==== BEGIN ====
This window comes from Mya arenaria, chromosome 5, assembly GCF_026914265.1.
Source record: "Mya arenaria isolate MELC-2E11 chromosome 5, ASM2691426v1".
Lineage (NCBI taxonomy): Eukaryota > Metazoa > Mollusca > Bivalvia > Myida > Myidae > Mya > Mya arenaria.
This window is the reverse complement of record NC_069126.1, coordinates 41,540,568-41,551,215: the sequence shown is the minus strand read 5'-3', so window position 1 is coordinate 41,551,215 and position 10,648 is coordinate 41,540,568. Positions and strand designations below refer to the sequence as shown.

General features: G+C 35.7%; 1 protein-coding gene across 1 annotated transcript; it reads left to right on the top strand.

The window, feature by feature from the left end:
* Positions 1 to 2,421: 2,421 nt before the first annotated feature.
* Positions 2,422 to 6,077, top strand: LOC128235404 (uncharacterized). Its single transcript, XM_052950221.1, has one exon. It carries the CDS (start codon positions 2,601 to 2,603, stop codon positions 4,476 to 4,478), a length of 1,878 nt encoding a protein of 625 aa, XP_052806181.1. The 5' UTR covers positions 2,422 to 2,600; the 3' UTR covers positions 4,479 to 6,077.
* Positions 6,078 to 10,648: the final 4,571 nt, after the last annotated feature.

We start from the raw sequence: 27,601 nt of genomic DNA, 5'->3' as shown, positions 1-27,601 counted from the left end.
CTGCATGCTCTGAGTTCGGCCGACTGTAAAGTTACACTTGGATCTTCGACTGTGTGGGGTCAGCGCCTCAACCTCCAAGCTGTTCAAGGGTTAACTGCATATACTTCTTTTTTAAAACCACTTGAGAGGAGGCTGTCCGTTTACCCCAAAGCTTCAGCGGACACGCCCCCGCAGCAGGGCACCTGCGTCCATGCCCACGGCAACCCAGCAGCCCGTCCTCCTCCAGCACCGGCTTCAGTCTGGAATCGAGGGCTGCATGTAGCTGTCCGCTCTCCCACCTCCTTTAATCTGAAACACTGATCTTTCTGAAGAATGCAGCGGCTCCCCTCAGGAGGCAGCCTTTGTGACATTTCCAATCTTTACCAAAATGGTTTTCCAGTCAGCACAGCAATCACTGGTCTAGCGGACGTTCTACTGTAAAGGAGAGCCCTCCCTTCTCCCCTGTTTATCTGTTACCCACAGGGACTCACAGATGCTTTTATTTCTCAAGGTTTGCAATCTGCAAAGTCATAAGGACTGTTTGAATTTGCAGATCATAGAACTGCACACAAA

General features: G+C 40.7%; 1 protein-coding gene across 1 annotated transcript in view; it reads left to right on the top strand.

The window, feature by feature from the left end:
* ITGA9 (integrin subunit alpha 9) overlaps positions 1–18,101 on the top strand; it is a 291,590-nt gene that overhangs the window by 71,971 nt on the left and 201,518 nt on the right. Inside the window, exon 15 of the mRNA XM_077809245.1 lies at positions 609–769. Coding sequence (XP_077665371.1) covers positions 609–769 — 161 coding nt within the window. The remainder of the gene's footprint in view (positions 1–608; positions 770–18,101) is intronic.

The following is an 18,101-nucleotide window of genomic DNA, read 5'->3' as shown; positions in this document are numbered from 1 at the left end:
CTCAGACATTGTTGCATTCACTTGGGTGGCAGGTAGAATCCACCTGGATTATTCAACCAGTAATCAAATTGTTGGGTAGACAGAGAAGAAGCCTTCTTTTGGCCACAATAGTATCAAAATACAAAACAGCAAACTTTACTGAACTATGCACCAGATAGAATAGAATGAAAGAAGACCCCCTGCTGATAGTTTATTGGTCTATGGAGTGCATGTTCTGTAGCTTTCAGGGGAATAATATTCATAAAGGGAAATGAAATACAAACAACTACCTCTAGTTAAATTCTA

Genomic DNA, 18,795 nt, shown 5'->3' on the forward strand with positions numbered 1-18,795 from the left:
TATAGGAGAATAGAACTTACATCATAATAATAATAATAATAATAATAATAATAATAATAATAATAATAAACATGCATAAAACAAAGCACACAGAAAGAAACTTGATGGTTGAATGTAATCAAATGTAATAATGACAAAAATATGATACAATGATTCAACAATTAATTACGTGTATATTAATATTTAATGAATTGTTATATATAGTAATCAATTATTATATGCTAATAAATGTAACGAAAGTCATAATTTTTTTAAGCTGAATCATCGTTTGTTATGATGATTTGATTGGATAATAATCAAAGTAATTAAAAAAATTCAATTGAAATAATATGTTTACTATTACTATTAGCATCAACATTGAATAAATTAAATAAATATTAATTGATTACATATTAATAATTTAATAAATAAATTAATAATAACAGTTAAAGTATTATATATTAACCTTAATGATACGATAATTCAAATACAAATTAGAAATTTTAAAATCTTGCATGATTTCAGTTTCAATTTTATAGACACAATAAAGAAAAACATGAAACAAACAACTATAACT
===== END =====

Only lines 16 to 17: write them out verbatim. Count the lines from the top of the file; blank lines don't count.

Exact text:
CTCAGACATTGTTGCATTCACTTGGGTGGCAGGTAGAATCCACCTGGATTATTCAACCAGTAATCAAATTGTTGGGTAGACAGAGAAGAAGCCTTCTTTTGGCCACAATAGTATCAAAATACAAAACAGCAAACTTTACTGAACTATGCACCAGATAGAATAGAATGAAAGAAGACCCCCTGCTGATAGTTTATTGGTCTATGGAGTGCATGTTCTGTAGCTTTCAGGGGAATAATATTCATAAAGGGAAATGAAATACAAACAACTACCTCTAGTTAAATTCTA

Genomic DNA, 18,795 nt, shown 5'->3' on the forward strand with positions numbered 1-18,795 from the left: